Origins 17551765

The origins of the Lunar Society lie in a pattern of friendships that emerged in the late 1750s. Matthew Boulton and Erasmus Darwin met some time between 1757 and 1758, possibly through family connections, as Boulton's mother's family were patients of Darwin; or possibly though shared friendships, as both were admirers of the printer John Baskerville and friends of the astronomer and geologist John Michell, a regular visitor to Darwin's house in Lichfield.[23] Darwin was a physician and poet who had studied at Cambridge and Edinburgh; Boulton had left school at fourteen and started work in his father's business making metal goods in Birmingham at the age of 21. Despite their different backgrounds they shared a common interest in experiment and invention, and their activities would show Darwin's theoretical understanding and Boulton's practical experience to be complementary.[3] Soon they were visiting each other regularly and conducting investigations into scientific subjects such as electricity, meteorology and geology.[24]

Around the same time the Derby-based clockmaker John Whitehurst became a friend, first of Boulton and subsequently of Darwin, through his business supplying clock movements to Boulton's ormolu manufacturing operation. Although older than both Boulton and Darwin, by 1758 Whitehurst was writing to Boulton telling excitedly of a pyrometer he had built, and looking forward to visiting Birmingham "to spend one day with you in trying all necessary experiments".[25]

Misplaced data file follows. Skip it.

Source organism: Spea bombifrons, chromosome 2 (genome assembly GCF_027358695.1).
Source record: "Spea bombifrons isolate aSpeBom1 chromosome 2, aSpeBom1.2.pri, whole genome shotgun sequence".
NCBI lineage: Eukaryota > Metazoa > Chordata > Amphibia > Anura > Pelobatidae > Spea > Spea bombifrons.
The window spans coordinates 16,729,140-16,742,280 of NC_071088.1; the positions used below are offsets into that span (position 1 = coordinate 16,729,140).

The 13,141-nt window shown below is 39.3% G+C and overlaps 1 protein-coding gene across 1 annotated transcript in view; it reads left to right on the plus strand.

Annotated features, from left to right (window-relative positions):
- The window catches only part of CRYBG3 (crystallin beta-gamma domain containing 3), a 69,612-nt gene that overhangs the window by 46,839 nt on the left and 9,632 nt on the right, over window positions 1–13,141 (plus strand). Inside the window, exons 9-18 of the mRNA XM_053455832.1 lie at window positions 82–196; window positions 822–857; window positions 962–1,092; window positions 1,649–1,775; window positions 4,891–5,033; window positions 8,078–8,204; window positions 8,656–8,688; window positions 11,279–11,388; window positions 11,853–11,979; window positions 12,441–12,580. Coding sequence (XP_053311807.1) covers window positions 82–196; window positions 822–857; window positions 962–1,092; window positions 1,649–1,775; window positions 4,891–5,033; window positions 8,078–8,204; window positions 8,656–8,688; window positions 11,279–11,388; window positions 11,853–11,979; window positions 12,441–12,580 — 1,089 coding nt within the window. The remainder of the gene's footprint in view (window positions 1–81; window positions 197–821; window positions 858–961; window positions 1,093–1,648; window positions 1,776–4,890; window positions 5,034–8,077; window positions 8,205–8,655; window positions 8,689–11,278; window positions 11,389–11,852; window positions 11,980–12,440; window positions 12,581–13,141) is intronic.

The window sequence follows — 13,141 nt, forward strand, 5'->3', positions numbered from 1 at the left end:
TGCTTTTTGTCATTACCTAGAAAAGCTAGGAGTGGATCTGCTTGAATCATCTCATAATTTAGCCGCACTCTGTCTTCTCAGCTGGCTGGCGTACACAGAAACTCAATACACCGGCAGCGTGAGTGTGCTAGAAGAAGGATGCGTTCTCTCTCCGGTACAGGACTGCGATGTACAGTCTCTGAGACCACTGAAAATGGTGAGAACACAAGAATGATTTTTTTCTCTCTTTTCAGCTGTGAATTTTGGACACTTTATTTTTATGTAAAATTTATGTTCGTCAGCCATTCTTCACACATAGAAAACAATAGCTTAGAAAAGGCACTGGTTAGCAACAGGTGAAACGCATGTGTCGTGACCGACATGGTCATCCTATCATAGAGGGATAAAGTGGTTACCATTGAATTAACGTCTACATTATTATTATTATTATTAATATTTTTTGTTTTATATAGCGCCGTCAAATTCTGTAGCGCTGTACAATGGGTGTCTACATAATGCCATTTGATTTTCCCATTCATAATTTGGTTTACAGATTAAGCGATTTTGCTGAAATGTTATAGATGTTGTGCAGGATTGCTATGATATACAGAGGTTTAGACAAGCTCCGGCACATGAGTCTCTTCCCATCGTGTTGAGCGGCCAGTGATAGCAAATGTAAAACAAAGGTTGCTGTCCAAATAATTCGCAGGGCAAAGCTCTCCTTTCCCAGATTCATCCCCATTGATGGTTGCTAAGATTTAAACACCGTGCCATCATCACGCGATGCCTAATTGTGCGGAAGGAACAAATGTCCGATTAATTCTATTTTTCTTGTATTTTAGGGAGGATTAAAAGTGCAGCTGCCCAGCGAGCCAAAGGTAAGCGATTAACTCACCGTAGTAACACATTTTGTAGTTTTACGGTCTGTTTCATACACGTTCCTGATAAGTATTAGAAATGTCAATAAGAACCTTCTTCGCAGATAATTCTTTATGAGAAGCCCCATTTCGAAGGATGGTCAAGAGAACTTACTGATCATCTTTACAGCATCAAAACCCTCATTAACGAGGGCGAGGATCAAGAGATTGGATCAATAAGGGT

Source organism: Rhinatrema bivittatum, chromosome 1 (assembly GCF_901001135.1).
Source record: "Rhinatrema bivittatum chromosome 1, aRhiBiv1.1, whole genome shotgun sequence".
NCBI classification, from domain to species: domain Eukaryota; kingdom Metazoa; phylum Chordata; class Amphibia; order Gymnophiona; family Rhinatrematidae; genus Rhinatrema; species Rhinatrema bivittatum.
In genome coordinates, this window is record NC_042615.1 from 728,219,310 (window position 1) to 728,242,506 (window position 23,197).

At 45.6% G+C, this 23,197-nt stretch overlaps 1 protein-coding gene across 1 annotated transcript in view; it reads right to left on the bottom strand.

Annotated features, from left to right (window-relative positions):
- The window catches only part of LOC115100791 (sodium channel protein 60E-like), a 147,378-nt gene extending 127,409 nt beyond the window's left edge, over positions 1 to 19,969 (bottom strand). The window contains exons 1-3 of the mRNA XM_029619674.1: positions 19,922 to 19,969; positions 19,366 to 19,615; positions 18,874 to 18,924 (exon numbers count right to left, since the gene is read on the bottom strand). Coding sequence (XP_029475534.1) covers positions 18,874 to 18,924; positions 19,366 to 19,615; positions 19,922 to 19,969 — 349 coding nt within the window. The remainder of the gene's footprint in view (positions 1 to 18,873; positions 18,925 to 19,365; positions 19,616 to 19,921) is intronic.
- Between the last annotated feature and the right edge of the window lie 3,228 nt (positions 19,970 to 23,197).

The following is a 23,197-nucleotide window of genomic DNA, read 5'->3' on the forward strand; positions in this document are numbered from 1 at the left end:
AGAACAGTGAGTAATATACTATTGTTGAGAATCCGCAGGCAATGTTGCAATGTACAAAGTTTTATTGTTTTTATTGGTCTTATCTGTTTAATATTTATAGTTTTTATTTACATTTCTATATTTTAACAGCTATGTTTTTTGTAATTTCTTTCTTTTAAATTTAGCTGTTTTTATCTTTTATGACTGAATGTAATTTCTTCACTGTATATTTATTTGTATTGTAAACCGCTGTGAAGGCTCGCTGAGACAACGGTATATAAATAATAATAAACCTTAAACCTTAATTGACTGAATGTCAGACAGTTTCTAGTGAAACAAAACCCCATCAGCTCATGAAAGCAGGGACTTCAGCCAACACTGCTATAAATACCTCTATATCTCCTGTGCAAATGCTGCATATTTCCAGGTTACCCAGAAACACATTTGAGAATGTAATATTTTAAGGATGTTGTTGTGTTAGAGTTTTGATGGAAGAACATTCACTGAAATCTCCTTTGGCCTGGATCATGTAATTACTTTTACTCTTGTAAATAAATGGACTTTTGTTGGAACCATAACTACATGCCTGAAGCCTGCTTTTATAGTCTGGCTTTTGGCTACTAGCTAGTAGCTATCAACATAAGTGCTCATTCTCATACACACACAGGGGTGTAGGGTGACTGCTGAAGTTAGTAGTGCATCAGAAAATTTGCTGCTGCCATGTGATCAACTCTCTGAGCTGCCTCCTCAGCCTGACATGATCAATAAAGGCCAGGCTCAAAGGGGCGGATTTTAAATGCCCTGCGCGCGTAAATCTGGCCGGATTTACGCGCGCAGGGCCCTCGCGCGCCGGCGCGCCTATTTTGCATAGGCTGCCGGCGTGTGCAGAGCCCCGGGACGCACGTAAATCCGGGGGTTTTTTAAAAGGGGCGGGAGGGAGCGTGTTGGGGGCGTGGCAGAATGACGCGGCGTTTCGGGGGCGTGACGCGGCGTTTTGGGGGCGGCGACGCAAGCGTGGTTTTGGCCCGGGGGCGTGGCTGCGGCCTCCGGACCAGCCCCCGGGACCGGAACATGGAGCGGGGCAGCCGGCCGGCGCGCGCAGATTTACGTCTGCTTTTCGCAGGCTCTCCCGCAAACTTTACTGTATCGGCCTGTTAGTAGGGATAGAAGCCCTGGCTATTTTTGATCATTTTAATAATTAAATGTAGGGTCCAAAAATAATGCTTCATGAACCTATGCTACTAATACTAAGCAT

Boulton, Darwin and Whitehurst were in turn introduced by Michell to Benjamin Franklin when he travelled to Birmingham in July 1758 "to improve and increase Acquaintance among Persons of Influence",[26] and Franklin returned in 1760 to conduct experiments with Boulton on electricity and sound.[27] Although Michell seems to have withdrawn slightly from the group when he moved to Thornhill (near Dewsbury) in 1767,[11] Franklin was to remain a common link among many of the early members.[5]


The Lunar Circle 17651775

The nature of the group was to change significantly with the move to Birmingham in 1765 of the Scottish physician William Small, who had been Professor of Natural Philosophy at The College of William & Mary in Williamsburg, Virginia. There he had taught and been a major influence over Thomas Jefferson, and had formed the focus of a local group of intellectuals. His arrival with a letter of introduction to Matthew Boulton from Benjamin Franklin was to have a galvanising effect on the existing circle, which began to explicitly identify itself as a group and actively started to attract new members.[28]